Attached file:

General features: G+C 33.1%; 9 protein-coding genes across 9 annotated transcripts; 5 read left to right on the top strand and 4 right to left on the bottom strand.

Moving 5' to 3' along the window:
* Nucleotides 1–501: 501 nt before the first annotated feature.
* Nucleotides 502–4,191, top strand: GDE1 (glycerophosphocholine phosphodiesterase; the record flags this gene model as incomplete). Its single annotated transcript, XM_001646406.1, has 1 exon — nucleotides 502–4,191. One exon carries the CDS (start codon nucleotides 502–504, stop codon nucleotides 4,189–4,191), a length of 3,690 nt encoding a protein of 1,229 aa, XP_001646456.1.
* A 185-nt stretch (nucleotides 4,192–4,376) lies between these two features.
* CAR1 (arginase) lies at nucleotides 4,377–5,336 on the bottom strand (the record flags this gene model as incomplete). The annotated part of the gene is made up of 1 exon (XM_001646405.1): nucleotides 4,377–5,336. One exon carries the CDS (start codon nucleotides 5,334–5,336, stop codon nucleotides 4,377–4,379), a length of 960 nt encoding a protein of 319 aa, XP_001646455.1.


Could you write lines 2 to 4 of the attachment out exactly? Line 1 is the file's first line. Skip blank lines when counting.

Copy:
Moving 5' to 3' along the window:
* Nucleotides 1–501: 501 nt before the first annotated feature.
* Nucleotides 502–4,191, top strand: GDE1 (glycerophosphocholine phosphodiesterase; the record flags this gene model as incomplete). Its single annotated transcript, XM_001646406.1, has 1 exon — nucleotides 502–4,191. One exon carries the CDS (start codon nucleotides 502–504, stop codon nucleotides 4,189–4,191), a length of 3,690 nt encoding a protein of 1,229 aa, XP_001646456.1.